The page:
By Amy Silverman
By Olivia LaVecchia
By Monica Alonzo and Stephen Lemons
By Chris Parker
By Michael Lacey
By Weston Phippen
In addition to the four guys who live at the Manor, several other people frequently hang out there. They include sculptor Bohner, a scruffy, stout guy with glasses. There's also a petite dancer with a short black bob named Raevyn, her boyfriend Derek, and one of the security guys, Mark, a big guy with a long black braid. Local photographer and rope bondage guru Bio-Argent, who often dresses in lavish suits and smoking jackets, is also a frequent guest.
Despite the wacky, nefarious connotations of calling yourselves The Family (the mafia, The Manson Family, the Family of God alleged sex cult), they say they're really just close, enthusiastic friends who throw outrageous (and sometimes, outrageously profitable) parties.
They decided to name the place Rasputin's Equestrian Manor in honor of Matthew's hero, Siberian "mad monk" and personal consultant for the family of Tsar Nicholas II, who was reportedly poisoned, shot, strangled, and bludgeoned before drowning in the icy Neva river in 1916. "He was well-known for his debauchery, his orgies, his heavy drinking," Matthew says. "He was a famous party animal."
A fleet of cars pulls onto the property at Rasputin's, kicking a cloud of dust in Matthew's face as he ushers them through them gate and onto one of the pasture lots. It's a brisk Saturday night in early October, and he's a shepherd of honking vehicles filled with waving hands.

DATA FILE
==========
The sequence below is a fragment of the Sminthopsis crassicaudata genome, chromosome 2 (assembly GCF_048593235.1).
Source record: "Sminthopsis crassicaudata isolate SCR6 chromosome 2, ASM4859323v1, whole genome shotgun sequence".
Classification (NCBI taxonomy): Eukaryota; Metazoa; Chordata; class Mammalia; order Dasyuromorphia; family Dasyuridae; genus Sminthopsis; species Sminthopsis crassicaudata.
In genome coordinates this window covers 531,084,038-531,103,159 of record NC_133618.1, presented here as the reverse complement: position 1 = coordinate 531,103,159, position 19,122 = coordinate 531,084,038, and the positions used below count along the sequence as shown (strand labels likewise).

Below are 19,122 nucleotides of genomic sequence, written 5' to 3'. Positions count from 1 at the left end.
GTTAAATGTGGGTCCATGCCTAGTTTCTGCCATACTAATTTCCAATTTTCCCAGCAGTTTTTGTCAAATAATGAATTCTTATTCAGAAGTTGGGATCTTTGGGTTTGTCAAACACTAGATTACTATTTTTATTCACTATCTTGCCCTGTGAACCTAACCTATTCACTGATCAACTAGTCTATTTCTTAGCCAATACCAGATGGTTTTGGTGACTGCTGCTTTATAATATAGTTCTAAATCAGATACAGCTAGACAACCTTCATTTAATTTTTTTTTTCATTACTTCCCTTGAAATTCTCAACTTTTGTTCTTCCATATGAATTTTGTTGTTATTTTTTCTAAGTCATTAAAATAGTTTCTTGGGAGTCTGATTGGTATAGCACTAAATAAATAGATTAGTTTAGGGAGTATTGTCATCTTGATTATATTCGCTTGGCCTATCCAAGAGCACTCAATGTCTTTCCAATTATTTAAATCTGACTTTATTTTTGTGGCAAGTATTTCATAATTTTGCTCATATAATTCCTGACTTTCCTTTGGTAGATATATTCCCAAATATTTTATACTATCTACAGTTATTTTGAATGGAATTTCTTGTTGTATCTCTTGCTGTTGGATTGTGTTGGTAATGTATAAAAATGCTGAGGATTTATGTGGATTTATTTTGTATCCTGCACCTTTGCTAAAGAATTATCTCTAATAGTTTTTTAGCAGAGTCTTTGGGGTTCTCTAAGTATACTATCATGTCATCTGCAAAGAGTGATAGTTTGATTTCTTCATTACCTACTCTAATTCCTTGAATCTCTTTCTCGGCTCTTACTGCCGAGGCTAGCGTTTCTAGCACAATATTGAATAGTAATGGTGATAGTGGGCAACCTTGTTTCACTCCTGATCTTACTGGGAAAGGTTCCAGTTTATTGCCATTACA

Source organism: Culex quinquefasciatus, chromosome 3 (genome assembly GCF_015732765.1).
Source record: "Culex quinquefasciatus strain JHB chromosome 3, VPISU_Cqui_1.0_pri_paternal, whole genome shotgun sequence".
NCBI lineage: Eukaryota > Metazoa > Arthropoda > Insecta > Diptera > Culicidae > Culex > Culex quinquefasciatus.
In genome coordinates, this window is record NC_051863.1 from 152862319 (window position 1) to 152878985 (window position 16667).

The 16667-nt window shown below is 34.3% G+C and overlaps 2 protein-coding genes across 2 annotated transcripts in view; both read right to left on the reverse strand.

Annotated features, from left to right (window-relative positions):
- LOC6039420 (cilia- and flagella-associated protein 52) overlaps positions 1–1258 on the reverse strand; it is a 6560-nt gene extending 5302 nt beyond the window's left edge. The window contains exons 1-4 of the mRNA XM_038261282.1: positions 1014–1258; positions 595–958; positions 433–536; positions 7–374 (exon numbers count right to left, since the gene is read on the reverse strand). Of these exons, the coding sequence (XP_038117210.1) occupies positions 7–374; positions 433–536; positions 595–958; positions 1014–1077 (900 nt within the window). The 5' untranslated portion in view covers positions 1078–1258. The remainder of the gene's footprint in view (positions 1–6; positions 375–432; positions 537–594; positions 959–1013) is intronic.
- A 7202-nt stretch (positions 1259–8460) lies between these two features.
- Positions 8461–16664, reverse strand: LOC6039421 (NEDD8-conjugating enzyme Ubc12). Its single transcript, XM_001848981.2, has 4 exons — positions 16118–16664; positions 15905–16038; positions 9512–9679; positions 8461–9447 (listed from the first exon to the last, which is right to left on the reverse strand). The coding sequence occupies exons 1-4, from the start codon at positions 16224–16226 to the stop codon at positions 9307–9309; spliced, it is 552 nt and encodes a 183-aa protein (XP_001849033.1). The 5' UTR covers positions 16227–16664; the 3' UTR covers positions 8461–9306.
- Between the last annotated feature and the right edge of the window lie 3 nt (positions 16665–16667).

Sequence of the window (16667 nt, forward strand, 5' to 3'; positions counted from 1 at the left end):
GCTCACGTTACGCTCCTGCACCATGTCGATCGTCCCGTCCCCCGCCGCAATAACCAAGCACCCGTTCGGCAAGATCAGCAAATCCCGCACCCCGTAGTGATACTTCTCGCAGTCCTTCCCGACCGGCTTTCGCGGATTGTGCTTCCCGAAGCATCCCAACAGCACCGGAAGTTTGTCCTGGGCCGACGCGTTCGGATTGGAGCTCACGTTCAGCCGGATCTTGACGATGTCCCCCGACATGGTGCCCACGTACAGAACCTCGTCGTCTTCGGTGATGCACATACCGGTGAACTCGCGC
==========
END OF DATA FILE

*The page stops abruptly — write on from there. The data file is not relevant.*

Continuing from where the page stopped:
These people have already gotten past the front gate, where a burly, bearded security guard barks to drive around back and park on the property, not on the street. But first, he has to check IDs to make sure everybody is at least 21.
People pile out of the cars with all kinds of liquor. Somebody's carrying a six-pack of Samuel Adams Octoberfest ale; another clutches a purple Crown Royal bag.
There's also plenty to drink at the "bar," a counter on the patio under a bedroom window. The bartender at the window serves almost everything but gin (a shame, considering gin was a staple of real speakeasies). But somebody here probably brought some.
A handwritten menu on a dry-erase board is next to the bar. At the top, the phrase "$5 Donations" is scribbled and circled. The menu includes canned beer (Miller Lite or Budweiser), mixed drinks, cheeseburgers, and hot dogs. And there's soda and bottled water, for "$3 Donations."
There are probably 50 people here by midnight, and Matthew says he's never seen many of them before. So how did they find the club?
Matthew says they've been advertising on Craigslist and MySpace. For the Halloween shindig, which was the official after-party for the *Sadisco concert with Norwegian industrial artist Combichrist, The Family made fliers, complete with the street address of the Manor and detailed directions. They circulated hundreds of fliers at Chasers in Scottsdale, where *Sadisco was held.
So much for secrecy. Apparently, the location of Rasputin's is supposed to be hush-hush just for the speakeasy pretense. Tap says he's not worried about any legal problems because "we're not doing anything illegal here."
The organizers stress they're not selling liquor at their private events, they're just "accepting donations." But there are a couple of recent cases in Phoenix in which the "donations for liquor" argument didn't fly.